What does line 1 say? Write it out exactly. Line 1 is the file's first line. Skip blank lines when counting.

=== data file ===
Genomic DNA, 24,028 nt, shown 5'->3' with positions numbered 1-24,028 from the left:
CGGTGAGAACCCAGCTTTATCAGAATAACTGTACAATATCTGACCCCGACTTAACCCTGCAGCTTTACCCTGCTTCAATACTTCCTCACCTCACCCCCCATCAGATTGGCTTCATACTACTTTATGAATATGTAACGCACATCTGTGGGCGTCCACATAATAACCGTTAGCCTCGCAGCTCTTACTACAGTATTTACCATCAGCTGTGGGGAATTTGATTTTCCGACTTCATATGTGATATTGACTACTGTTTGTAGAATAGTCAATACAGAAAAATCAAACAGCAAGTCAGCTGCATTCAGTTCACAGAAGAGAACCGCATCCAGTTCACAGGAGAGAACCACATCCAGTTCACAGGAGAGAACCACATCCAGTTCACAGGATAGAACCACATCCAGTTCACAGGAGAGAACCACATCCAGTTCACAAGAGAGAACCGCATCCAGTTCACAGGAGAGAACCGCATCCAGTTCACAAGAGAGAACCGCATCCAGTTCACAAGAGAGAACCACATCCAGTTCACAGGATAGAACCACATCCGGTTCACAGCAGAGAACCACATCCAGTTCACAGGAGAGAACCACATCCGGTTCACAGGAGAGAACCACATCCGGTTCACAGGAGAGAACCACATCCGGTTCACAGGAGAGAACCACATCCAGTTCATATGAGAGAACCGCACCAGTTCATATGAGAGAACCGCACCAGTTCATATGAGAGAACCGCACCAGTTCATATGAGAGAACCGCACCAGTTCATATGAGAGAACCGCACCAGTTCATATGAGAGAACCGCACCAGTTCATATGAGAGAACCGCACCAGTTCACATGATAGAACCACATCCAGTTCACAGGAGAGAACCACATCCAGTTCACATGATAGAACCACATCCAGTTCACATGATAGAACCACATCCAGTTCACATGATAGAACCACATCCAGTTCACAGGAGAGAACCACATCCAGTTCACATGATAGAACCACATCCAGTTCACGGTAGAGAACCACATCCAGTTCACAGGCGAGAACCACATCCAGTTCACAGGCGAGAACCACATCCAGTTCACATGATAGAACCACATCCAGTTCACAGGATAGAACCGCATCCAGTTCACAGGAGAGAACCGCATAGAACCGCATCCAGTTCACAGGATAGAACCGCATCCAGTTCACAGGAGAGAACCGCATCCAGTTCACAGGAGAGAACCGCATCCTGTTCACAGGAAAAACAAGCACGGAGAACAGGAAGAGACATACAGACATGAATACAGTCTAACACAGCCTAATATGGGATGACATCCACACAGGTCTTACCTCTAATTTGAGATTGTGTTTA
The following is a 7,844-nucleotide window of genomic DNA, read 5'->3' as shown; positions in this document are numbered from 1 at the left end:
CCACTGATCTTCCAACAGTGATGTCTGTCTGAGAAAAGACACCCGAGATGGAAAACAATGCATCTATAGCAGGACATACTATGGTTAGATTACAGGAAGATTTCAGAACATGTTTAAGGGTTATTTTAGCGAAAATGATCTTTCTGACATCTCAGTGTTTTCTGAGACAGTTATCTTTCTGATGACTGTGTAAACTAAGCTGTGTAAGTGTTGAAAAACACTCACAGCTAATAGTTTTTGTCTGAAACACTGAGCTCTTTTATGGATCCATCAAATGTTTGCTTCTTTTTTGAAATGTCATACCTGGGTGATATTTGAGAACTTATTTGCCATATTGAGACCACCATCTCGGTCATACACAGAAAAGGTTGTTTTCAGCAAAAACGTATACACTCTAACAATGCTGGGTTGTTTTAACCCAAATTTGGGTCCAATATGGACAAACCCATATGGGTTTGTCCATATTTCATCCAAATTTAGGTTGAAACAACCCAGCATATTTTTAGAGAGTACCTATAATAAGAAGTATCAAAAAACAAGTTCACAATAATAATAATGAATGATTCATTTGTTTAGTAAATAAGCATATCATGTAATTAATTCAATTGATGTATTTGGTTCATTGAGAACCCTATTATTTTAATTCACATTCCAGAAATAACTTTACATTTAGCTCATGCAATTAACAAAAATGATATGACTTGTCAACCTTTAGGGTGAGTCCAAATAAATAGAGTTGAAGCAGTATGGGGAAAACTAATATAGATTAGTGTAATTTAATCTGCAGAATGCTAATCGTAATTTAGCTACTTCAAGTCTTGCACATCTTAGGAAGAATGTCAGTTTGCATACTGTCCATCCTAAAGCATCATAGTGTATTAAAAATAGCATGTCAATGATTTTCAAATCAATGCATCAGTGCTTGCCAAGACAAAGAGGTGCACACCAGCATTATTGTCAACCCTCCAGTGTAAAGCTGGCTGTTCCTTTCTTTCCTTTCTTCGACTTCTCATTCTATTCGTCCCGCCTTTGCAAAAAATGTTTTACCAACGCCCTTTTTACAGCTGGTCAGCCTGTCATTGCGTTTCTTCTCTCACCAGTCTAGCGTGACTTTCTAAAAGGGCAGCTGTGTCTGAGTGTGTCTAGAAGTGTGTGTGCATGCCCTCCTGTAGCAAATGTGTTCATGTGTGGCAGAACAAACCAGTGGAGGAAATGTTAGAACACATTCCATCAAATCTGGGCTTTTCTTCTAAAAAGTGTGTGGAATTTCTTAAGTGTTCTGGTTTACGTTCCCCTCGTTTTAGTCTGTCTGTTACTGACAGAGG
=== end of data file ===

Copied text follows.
Genomic DNA, 24,028 nt, shown 5'->3' with positions numbered 1-24,028 from the left: